Make an unreasonable demand, request the unattainable, as in $1,000 for her birthday? Mary might as well be asking for the moon. This hyperbolic idiom appeared in the mid-1800s in slightly different form. Charles Dickens had it as cry for the moon (in Bleak House, 1852) and William Makepeace Thackeray as wish for the moon (in Lovell the Widower, 1860). Today ask is the most common version.
- Ask me another
ask me another sentence Used to indicate that one does not know the answer to a question: Am I ready? Ask me another. I am not in a position to say (1910+)
- Ask out
Invite someone to something, such as dinner, the theater, or a date. For example, We’ve been asked out to dinner twice this week, or Mary felt shy about asking John out. [ Late 1800s ] Historical Examples I ask out of politeness, dear; I don’t really care in the least how your ankle is! Arundel […]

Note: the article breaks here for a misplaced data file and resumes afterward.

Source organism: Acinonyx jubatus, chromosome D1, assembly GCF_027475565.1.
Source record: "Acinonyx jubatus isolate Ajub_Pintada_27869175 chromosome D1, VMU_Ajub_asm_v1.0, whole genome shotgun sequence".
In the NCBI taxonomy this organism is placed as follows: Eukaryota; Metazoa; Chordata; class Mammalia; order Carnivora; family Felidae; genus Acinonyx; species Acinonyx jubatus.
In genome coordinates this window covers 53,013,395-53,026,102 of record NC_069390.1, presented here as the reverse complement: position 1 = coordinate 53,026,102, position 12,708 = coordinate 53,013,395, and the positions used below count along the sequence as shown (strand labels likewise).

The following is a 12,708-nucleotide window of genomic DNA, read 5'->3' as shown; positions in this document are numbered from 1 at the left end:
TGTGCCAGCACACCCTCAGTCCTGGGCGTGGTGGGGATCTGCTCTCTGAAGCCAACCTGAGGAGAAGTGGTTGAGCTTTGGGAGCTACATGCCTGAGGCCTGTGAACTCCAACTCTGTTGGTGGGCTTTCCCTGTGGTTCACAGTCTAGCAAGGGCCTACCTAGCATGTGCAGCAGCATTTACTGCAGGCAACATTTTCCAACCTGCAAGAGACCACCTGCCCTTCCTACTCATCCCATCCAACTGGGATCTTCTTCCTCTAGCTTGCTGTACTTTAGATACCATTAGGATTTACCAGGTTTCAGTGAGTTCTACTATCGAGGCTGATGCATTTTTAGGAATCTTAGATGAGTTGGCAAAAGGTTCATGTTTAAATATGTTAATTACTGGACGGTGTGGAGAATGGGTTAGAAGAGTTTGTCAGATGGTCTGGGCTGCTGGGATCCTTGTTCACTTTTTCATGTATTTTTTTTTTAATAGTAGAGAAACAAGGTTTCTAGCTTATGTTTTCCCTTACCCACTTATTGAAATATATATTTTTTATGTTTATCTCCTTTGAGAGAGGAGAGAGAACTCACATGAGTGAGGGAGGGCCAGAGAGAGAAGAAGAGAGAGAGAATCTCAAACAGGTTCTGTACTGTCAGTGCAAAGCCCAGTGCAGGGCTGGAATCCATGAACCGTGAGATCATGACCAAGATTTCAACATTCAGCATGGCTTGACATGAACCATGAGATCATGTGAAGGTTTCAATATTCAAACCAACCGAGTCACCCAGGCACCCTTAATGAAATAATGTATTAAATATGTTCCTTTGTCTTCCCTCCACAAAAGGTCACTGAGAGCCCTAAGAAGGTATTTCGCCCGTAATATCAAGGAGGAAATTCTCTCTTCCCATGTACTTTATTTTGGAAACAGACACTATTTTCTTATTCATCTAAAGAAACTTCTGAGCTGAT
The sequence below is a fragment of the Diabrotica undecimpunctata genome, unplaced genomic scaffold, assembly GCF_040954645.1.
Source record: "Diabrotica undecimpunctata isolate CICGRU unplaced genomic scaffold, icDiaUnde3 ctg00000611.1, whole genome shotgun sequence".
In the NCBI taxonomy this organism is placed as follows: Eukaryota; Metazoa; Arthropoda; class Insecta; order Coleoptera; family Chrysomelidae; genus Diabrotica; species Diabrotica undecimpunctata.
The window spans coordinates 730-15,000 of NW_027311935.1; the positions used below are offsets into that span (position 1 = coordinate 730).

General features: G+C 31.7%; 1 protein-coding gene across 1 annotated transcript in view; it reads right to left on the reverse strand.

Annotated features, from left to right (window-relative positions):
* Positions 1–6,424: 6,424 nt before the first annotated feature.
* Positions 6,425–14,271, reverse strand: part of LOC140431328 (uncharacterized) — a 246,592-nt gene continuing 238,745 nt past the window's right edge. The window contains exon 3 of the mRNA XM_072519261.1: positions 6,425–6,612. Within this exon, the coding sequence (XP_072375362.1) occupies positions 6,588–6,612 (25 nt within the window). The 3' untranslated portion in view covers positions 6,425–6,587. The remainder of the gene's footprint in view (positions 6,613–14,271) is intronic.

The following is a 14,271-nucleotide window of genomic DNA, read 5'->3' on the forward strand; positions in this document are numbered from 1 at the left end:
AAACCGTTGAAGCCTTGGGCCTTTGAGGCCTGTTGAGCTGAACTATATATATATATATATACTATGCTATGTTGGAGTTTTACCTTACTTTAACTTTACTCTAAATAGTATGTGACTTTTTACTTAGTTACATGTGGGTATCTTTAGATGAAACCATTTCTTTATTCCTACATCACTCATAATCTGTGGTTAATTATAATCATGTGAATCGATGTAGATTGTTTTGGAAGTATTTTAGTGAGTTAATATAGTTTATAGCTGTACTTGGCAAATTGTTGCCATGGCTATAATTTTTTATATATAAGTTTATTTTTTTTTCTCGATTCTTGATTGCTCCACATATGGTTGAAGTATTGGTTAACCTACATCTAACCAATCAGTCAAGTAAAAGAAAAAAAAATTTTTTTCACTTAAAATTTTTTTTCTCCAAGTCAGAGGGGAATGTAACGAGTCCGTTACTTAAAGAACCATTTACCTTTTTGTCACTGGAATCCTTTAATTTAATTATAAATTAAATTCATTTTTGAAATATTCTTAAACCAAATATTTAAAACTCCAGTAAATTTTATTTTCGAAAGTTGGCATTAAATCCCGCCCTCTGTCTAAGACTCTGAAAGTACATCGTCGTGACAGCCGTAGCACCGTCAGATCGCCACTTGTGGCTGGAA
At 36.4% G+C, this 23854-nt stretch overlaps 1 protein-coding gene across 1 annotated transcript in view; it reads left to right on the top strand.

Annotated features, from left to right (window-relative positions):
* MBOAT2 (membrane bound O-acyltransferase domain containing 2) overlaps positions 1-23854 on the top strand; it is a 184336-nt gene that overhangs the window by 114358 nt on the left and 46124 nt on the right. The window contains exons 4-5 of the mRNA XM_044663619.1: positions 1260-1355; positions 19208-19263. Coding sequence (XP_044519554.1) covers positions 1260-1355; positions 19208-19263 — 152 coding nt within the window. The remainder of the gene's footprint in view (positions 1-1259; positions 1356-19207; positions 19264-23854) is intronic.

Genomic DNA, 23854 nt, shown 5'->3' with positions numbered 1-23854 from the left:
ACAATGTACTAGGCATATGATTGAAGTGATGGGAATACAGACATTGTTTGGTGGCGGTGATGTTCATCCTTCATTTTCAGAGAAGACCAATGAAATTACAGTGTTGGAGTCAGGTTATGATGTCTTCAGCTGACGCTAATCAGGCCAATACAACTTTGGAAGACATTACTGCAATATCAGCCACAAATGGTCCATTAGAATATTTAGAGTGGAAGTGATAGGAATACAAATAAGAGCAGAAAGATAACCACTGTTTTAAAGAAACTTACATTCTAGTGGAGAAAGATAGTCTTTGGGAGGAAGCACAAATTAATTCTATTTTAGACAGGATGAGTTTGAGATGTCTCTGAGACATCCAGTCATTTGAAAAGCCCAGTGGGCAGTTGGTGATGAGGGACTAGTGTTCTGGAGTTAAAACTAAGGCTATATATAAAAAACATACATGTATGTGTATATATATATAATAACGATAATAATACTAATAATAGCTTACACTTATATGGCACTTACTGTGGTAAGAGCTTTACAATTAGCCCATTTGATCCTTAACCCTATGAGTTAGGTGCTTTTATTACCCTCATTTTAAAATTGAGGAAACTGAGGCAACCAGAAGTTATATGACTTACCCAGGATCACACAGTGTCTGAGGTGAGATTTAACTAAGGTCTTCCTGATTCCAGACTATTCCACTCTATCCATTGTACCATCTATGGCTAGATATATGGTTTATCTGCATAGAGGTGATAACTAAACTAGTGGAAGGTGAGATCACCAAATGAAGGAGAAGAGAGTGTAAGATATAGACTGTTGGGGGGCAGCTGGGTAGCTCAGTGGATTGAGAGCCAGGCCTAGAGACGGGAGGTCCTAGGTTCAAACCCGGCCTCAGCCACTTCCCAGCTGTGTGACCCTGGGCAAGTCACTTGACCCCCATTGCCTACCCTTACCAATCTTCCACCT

- Ask, and it shall be given you
ask, and it shall be given you A teaching of Jesus in the Sermon on the Mount. He continues, “Seek, and ye shall find; knock, and it shall be opened unto you.” Note: This passage suggests that God will give whatever is needed to those who have the faith to ask for it.
- Ask-upmark kidney
ask-upmark kidney Ask-Upmark kidney Ask-Up·mark kidney (āsk’ŭp’märk) n. A kidney disorder characterized by renal hypoplasia with decreased lobules and deep transverse grooving of the cortical surfaces of the organ.